Book: Swinging Bridge by Debra Shiveley Welchcategories: Book, Short Stories, Literature, Memoir, Autobiography, Essays, Family, Adoption, American Indian, Native American, Lakota, Sioux, Poetry
Debra Shiveley Welchabout this book: "Swinging Bridge" is more than 50 years in the making.
I've written a memoir titled "Son of My Soul – The Adoption of Christopher," which, except for a few, brief updates, only covers my life until 2010. I decided it was time for an update, as so many people fell in love with my son Christopher, and wanted to know how he is and what he's doing.
Since writing Son of My Soul, I have come perilously close to dying. In fact, my doctors told my husband to make arrangements. As I lay on my hospital bed, I decided that I would defeat the reaper.
My father once told me, "All Shiveley's die in October." When he died on October 29 of 1997, I was devastated. It took me a month before I could go to his room and start to clear it out – truly a heartbreaking moment as many of you know. I found a boot box full of obituaries, all Shiveleys; all died in October. So when I fell mortally ill in October of 2012, I was truly concerned, and I vowed that if…no, when I made it out of there, on my feet instead of feet first, I'd bring my memoir up to date. I started out by writing this:
Ah, 'tis November first –
As grand as any day.
For in October the last,
I sent the reaper away.
Aye, he had come to capture me,
And carry me soul away,
But 'twas not he who triumphed,
Not with this colleen – nay!
For I gathered all me strength and might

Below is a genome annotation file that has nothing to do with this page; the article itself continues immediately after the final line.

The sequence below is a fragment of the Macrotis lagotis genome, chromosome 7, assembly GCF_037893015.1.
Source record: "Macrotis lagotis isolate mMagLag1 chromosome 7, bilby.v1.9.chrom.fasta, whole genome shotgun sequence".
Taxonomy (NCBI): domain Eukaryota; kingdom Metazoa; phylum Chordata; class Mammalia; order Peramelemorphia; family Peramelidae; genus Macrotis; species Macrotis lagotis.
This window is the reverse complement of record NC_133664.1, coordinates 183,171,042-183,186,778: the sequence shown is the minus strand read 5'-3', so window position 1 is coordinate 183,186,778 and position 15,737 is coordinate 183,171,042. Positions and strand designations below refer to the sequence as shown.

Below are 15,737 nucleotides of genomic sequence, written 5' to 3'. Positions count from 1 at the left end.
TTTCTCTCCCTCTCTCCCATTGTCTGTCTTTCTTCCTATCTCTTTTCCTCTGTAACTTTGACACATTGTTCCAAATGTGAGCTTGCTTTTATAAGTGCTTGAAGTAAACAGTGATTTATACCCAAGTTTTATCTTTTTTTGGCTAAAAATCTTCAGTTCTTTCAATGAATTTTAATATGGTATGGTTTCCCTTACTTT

Aye, I would triumph that day.
I kicked the reaper on his arse
And sent him on his way!
When I came home, one of the first books I read was called "Splitting the Velvet Dark," a posthumous memoir by Elaine Mott told through her poems. A beautiful, scholarly work. It impressed me, and I decided to do something similar.
Therefore, "Swinging Bridge" is my memoir from birth in 1952 to 2016, told in a series of excerpts from "Son of My Soul – The Adoption of Christopher," essays, poems and short stories.
Within its pages are my memories: memories of an old farmhouse where I was once happy, my and my son's hunkapi, or making of relatives ceremony where we were adopted into a Lakota Sioux family, the agony of adoptions which failed, memories of the first time I held my beautiful child.
It is a work of love and of faith; it is a work of hope.
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Other books by Debra Shiveley Welch
• Book Review: Cedar Woman (The Cedar Woman Saga Book 1) by Debra Shiveley Welch|
• Book Review: Spirit Woman (Cedar Woman Book 2) by Debra Shiveley Welch|
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